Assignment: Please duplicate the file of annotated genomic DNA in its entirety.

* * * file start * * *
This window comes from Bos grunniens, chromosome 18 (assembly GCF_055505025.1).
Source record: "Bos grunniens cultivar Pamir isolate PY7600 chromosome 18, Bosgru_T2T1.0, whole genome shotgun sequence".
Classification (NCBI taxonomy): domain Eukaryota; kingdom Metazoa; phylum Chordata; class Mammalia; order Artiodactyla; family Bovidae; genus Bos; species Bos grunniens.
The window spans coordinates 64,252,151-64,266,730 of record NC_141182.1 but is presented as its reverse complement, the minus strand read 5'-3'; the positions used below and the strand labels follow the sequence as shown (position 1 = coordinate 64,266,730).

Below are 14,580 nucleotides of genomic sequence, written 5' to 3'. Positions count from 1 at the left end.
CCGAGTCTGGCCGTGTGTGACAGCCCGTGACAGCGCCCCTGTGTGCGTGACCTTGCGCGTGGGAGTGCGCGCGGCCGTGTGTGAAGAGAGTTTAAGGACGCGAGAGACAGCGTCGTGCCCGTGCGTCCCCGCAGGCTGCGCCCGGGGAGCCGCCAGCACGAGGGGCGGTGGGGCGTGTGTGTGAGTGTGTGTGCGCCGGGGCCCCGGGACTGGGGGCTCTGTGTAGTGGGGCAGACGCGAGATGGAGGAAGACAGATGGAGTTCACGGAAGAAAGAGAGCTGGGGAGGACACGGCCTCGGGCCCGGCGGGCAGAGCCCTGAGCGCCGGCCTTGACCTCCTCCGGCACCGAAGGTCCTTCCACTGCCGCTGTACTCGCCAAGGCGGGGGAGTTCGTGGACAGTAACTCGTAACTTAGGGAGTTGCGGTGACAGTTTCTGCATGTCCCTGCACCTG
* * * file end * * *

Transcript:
This window comes from Bos grunniens, chromosome 18 (assembly GCF_055505025.1).
Source record: "Bos grunniens cultivar Pamir isolate PY7600 chromosome 18, Bosgru_T2T1.0, whole genome shotgun sequence".
Classification (NCBI taxonomy): domain Eukaryota; kingdom Metazoa; phylum Chordata; class Mammalia; order Artiodactyla; family Bovidae; genus Bos; species Bos grunniens.
The window spans coordinates 64,252,151-64,266,730 of record NC_141182.1 but is presented as its reverse complement, the minus strand read 5'-3'; the positions used below and the strand labels follow the sequence as shown (position 1 = coordinate 64,266,730).

Below are 14,580 nucleotides of genomic sequence, written 5' to 3'. Positions count from 1 at the left end.
CCGAGTCTGGCCGTGTGTGACAGCCCGTGACAGCGCCCCTGTGTGCGTGACCTTGCGCGTGGGAGTGCGCGCGGCCGTGTGTGAAGAGAGTTTAAGGACGCGAGAGACAGCGTCGTGCCCGTGCGTCCCCGCAGGCTGCGCCCGGGGAGCCGCCAGCACGAGGGGCGGTGGGGCGTGTGTGTGAGTGTGTGTGCGCCGGGGCCCCGGGACTGGGGGCTCTGTGTAGTGGGGCAGACGCGAGATGGAGGAAGACAGATGGAGTTCACGGAAGAAAGAGAGCTGGGGAGGACACGGCCTCGGGCCCGGCGGGCAGAGCCCTGAGCGCCGGCCTTGACCTCCTCCGGCACCGAAGGTCCTTCCACTGCCGCTGTACTCGCCAAGGCGGGGGAGTTCGTGGACAGTAACTCGTAACTTAGGGAGTTGCGGTGACAGTTTCTGCATGTCCCTGCACCTG